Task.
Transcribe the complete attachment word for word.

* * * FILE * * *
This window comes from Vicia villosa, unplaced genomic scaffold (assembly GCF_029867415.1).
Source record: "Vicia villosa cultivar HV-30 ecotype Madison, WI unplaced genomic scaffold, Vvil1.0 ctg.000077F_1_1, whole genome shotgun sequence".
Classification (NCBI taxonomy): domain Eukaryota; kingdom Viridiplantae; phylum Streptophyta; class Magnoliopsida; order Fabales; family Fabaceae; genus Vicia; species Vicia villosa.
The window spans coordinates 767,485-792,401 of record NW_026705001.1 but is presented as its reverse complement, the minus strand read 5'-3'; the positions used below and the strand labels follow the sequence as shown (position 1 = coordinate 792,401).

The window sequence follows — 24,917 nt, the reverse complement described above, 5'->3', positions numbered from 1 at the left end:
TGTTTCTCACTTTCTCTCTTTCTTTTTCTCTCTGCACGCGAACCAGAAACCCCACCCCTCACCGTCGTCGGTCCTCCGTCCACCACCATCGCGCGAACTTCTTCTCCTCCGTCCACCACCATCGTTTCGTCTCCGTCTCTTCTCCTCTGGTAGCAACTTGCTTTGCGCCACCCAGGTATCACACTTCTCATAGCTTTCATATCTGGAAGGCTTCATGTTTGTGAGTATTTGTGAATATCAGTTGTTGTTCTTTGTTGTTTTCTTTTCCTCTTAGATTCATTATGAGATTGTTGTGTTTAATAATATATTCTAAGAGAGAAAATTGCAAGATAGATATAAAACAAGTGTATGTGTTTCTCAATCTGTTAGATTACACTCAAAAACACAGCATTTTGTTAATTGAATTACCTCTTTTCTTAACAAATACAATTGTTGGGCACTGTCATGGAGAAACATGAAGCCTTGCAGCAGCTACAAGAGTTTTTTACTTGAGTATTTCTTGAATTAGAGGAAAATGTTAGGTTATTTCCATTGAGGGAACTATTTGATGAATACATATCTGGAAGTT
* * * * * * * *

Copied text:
This window comes from Vicia villosa, unplaced genomic scaffold (assembly GCF_029867415.1).
Source record: "Vicia villosa cultivar HV-30 ecotype Madison, WI unplaced genomic scaffold, Vvil1.0 ctg.000077F_1_1, whole genome shotgun sequence".
Classification (NCBI taxonomy): domain Eukaryota; kingdom Viridiplantae; phylum Streptophyta; class Magnoliopsida; order Fabales; family Fabaceae; genus Vicia; species Vicia villosa.
The window spans coordinates 767,485-792,401 of record NW_026705001.1 but is presented as its reverse complement, the minus strand read 5'-3'; the positions used below and the strand labels follow the sequence as shown (position 1 = coordinate 792,401).

The window sequence follows — 24,917 nt, the reverse complement described above, 5'->3', positions numbered from 1 at the left end:
TGTTTCTCACTTTCTCTCTTTCTTTTTCTCTCTGCACGCGAACCAGAAACCCCACCCCTCACCGTCGTCGGTCCTCCGTCCACCACCATCGCGCGAACTTCTTCTCCTCCGTCCACCACCATCGTTTCGTCTCCGTCTCTTCTCCTCTGGTAGCAACTTGCTTTGCGCCACCCAGGTATCACACTTCTCATAGCTTTCATATCTGGAAGGCTTCATGTTTGTGAGTATTTGTGAATATCAGTTGTTGTTCTTTGTTGTTTTCTTTTCCTCTTAGATTCATTATGAGATTGTTGTGTTTAATAATATATTCTAAGAGAGAAAATTGCAAGATAGATATAAAACAAGTGTATGTGTTTCTCAATCTGTTAGATTACACTCAAAAACACAGCATTTTGTTAATTGAATTACCTCTTTTCTTAACAAATACAATTGTTGGGCACTGTCATGGAGAAACATGAAGCCTTGCAGCAGCTACAAGAGTTTTTTACTTGAGTATTTCTTGAATTAGAGGAAAATGTTAGGTTATTTCCATTGAGGGAACTATTTGATGAATACATATCTGGAAGTT